It actually is the command of Christ, not a suggestion. He said “A new commandment I give to you, that you love one another. Just as I have loved you, you also are to love one another. By this’ll people will know that you are my disciples, if you have love for one another. (John 13:34-35) The converse, or opposite of this statement is also true. If we do not love our fellow believers, no one can tell that we are disciples.

The command to love is based on God’s saving work in our lives. (23) We have been born again (begotten) by the seed of God’s word (the gospel). (23, 25) It is imperishable.   We should love one another because we have been begotten by God.

Peter proved his argument with an Old Testament quote, from Isaiah 40:6-8. The context of Isaiah 40 is a word of encouragement, that God’s word that he will restore Israel will be fulfilled because God’s word stands forever. To use Peter’s term, it is not perishable.

Peter is also saying the word of the Lord, recorded in Isaiah 40, represents the promise that God will restore is people from exile and fulfill his promises to Abraham (as in Genesis 12:1-3, “in you all the families of the earth shall be blessed”). That promise is ultimately fulfilled in the proclamation of the Gospel to these Gentile churches in Asia, bringing the families of the earth into the family of God, the greatest blessing of all.

In loving our fellow believers as a product of our salvation, we must put away some characteristics of our former selves: (1) malice; (2) deceit; (3) hypocrisy; (4) envy; and (5) slander.

Malice is the desire to do harm or evil to another person.

Deceit involves misrepresenting or concealing the truth.

Hypocrisy is a false appearance of virtue.

Envy is wanting something someone else has and resenting them for having it.

Slander is making false statements that harm another person’s reputation.

All of these things are destructive. They can easily destroy a local church. We need to rid ourselves of these traits, both personally and congregational. They are the opposite of love. In fact, Paul, in Galatians 5:19, refers to these things as works of the flesh.

Instead we should long for the “pure spiritual milk” of God’s word. (2:2) The image here is of an infant seeking nourishment. The new believer is like a baby. He needs nourishment to grow. That nourishment is the Word of God. We never outgrow the need. As we understand more, we long to understand even more.

You cannot go wrong immersing yourself in the study of God’s word.

 So, this week, examine yourself prayerfully. Do you love your brothers and sisters as you should? Are there attitudes or actions you need to confess and correct? Dedicate yourself this week to God's word and to loving your brothers and sisters in Christ. 

Sunday, December 02, 2018


Having this mindset, we should set our hope fully on our eternal life, our inheritance. Peter here calls it the grace that will be brought to us when Jesus returns, when he is revealed. (13) Our hope is not in our job, our wealth, or our friends. Those things are nice, but perishable. Our hope is in the imperishable, eternity with Christ.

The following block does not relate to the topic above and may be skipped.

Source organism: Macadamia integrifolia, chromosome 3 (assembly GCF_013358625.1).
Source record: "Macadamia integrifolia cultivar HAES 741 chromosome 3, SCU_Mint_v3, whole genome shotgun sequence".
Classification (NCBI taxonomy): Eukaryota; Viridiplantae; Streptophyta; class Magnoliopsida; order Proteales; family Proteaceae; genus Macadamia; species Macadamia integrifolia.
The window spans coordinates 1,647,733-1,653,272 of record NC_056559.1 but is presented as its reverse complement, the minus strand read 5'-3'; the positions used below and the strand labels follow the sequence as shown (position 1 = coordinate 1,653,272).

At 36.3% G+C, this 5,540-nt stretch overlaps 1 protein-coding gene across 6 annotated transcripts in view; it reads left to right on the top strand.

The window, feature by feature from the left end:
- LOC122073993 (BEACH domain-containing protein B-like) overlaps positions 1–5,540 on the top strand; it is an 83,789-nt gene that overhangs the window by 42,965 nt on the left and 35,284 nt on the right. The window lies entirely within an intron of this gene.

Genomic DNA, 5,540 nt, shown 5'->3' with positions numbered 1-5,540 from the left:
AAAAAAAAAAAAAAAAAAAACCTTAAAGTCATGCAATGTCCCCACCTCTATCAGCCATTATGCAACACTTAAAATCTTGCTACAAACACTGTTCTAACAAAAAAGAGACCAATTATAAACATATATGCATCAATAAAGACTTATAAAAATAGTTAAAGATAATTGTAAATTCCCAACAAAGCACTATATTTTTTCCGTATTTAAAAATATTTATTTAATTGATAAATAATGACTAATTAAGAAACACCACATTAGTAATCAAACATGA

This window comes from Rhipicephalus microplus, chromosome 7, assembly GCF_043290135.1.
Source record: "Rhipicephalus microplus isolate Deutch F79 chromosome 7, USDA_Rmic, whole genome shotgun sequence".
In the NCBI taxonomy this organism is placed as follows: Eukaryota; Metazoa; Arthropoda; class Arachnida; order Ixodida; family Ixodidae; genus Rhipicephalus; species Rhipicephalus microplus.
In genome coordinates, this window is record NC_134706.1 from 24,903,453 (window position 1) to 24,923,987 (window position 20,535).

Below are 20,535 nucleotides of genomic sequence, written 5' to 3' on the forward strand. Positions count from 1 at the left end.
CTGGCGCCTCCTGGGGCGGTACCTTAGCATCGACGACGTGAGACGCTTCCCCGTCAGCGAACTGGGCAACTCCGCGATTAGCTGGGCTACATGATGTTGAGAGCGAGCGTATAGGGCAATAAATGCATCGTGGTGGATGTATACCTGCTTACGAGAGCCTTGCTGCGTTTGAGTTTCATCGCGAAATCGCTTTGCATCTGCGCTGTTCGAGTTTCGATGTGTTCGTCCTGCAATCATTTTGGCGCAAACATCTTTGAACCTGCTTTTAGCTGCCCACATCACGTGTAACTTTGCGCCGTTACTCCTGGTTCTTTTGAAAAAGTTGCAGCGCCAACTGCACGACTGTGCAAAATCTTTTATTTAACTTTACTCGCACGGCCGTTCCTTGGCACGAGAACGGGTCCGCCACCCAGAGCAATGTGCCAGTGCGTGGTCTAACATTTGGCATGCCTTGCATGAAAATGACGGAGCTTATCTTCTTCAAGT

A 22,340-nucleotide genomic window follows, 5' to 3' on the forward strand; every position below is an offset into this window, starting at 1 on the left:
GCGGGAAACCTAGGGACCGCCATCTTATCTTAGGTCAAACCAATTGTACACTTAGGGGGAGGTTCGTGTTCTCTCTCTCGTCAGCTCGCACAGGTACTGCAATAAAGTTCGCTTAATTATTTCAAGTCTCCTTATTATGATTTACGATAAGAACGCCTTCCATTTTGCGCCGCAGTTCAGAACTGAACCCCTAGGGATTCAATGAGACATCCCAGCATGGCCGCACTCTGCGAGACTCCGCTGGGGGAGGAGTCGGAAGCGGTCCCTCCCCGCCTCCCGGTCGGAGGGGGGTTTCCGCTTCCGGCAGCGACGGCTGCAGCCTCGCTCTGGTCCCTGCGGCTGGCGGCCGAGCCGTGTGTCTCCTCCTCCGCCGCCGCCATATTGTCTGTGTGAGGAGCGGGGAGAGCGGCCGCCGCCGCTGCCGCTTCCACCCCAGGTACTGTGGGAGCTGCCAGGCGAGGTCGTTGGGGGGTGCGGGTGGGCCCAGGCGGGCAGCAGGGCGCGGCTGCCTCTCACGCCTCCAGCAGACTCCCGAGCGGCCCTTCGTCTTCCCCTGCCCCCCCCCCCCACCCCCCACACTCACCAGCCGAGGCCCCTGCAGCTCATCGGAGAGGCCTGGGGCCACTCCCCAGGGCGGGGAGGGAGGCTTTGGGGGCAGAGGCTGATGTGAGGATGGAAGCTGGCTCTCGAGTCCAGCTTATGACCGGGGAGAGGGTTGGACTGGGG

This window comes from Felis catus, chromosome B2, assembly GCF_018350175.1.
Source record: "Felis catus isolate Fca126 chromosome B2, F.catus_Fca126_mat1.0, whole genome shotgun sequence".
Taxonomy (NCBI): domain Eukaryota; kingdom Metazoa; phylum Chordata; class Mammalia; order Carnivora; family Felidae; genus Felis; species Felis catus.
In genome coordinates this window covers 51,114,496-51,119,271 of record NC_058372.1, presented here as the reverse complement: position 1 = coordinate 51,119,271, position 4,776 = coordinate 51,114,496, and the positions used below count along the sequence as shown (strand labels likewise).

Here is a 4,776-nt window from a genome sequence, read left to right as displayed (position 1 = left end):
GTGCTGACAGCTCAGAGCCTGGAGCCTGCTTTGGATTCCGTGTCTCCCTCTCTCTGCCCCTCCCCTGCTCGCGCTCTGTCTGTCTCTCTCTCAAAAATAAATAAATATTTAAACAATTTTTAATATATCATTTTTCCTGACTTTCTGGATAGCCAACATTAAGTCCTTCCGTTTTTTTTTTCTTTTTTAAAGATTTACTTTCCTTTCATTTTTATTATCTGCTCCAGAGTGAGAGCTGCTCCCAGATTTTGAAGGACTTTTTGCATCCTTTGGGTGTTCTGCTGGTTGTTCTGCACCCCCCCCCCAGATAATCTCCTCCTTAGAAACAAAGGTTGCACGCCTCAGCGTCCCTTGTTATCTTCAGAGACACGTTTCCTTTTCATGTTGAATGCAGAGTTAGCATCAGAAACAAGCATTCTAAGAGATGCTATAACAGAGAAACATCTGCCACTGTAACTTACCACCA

Further, having this mindset, we do not conform our thinking to the passions of the world. Specifically, Peter refers to the Gentiles in their former ignorance. (14) We do not follow our selfish passions. We are obedient to God, as children to holy father. (15) That means we are called to be holy, knowing that God is holy. Paul put it this way: do not be conformed to the world, but transformed by the renewing of your mind. (Romans 12:2)

We live in the knowledge of God who judges each ones deeds, so we live in reverence\fear of him. We know that heavenly rewards will be proportionate to our faithfulness.

Paul explained this in 1 Corinthians 3:10-15. He spoke of his work of laying a foundation, as in a builder laying the foundation of a house. Some else will build on it. It must all be built on Christ. If one's work is genuine, Jesus will reveal it when he returns (the Day). If it is genuine, the person will receive a reward in heaven. If it is not, that person will experience the loss of reward. The person does not lose salvation, but does lose rewards in heaven.

We also live in appreciating that we were saved out of sin by the blood of Christ. The penalty of our sins was paid for by our Savior. (That is the doctrine of penal substitution.) Knowing that, we live holy lives in his honor.

This idea is intensified by knowing that Christ was foreknown before the foundation of the world. God the Father chose him to be the savior of mankind before mankind was created. He was kept a mystery for ages until the Father manifested Jesus as his Son and Christ in the last times for our sake. We know he did this. Therefore, we put our faith and hope in God.

We were also foreknown in Christ by the Father (1 Peter 1:2; Eph. 1:3-4)

This grand plan of God, conceived in eternity before this world was created, revealed when Christ was born, consummated when he returns, was for your benefit, your salvation.

Live in the light of this truth!